"Das Lied von der Erde" (The Song of the Earth) is a composition (described by Mahler as a symphony) for two voices (tenor and alto (or baritone)) and orchestra. It consists of six songs, with the two voices alternating movements. The texts are based on Hans Bethge's "Die chinesische Flöte" poems, themselves adaptations of classical Chinese poetry in German and French translations.

The sixth song is a setting of "Der Abschied" (The Farewell). Bethge's text combines poems by Tang Dynasty poets Meng Haoran and Wang Wei, and Mahler added in several of his own lines for the musical setting. An English translation can be found below the embedded video.


The sun separates behind the mountains.

The evening descends into all the valleys

With its shadows, which are full of cooling.

O look! Like a silver boat floats

The moon up on the blue sky-lake.

I feel a fine wind blowing

Behind the dark spruces!

The brook sings full of melodious sound through the darkness.

The flowers pale in the twilight.

The earth breathes full of rest and sleep.

All longing now wants to dream,

The tired people go home,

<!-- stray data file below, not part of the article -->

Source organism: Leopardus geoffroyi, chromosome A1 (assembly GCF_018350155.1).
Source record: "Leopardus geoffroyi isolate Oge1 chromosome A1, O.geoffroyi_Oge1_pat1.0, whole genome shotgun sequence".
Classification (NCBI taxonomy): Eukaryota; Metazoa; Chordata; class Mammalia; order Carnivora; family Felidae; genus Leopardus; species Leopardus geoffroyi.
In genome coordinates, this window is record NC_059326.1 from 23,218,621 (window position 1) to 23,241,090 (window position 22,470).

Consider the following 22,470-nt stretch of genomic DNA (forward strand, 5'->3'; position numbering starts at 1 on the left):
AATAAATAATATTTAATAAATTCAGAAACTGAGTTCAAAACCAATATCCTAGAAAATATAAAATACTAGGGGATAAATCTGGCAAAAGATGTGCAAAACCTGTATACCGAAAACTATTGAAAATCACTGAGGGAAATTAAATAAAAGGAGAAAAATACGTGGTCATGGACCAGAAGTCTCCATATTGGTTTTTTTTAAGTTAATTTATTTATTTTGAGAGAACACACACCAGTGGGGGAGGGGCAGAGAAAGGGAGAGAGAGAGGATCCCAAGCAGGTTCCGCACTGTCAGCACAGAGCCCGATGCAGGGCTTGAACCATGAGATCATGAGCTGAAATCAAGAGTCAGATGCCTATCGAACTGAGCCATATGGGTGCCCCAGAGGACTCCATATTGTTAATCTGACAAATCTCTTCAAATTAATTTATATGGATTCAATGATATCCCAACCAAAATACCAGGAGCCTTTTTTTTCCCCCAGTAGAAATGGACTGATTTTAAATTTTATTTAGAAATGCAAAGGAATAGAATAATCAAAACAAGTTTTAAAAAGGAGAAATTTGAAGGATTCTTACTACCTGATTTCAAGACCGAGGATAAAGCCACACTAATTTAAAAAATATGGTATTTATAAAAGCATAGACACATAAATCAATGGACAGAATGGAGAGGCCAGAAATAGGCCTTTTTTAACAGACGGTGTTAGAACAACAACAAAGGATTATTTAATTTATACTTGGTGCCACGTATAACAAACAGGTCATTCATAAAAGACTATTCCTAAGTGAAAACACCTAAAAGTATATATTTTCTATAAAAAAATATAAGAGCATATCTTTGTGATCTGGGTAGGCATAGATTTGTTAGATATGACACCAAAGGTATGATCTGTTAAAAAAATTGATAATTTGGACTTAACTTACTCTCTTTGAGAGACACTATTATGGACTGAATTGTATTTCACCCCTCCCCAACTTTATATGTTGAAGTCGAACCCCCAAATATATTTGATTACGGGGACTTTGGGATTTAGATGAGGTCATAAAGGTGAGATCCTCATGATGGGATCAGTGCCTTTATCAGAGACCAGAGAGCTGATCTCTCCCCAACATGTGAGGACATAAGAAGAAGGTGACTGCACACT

To learn again in their sleep forgotten happiness

And youth to rediscover!

The birds perch quietly in their branches.

The world falls asleep!

It blows cooly in the shade of my spruces.

I stand here and wait for my friend;

I wait for his last farewell.

I long, O friend, by your side

To enjoy the beauty of this evening.

Where are you? You leave me long alone!

I walk up and down with my lute

On paths that swell with soft grass.

O beauty! O eternal love - life - drunk'n world!

He dismounted from his horse and offered him the drink.

Of farewell.

He asked him where he was going

And also why it must be.

He spoke, his voice was fluttered. You, my friend,

Happiness has not been kind to me in this world!

Where am I going? I go, I wander in the mountains.

I seek rest for my lonely heart.

I walk to my homeland, my place.

I will never wander into the distance.

Still is my heart awaiting its hour!

The dear earth everywhere

Blossoms in spring and grows green anew!

Everywhere and eternal blue light the distance!

Forever... forever...


Ralph Vaughan Williams - Sinfonia antartica: I. Prelude

Vaughan Williams composed music for the 1948 film Scott of the Antarctic. He was so inspired that he reworked much of the music into what became his seventh symphony. This symphony is scored for a full orchestra, with a solo soprano and three-part women's chorus who sing in the first and last (fifth) movements.

At the start of each movement there is a (written) literary quotation; these quotations are sometimes recited in performances and recordings of the works. The first movement of the work is introduced with the following quotation:

"To suffer woes which hope thinks infinite, /To forgive wrongs darker than death or night, /To defy power which seems omnipotent, /... /Neither to change, nor falter, nor repent: /This ... is to be /Good, great and joyous, beautiful and free, /This is alone Life, Joy, Empire and Victory.

- Percy Bysshe Shelley, "Prometheus Unbound"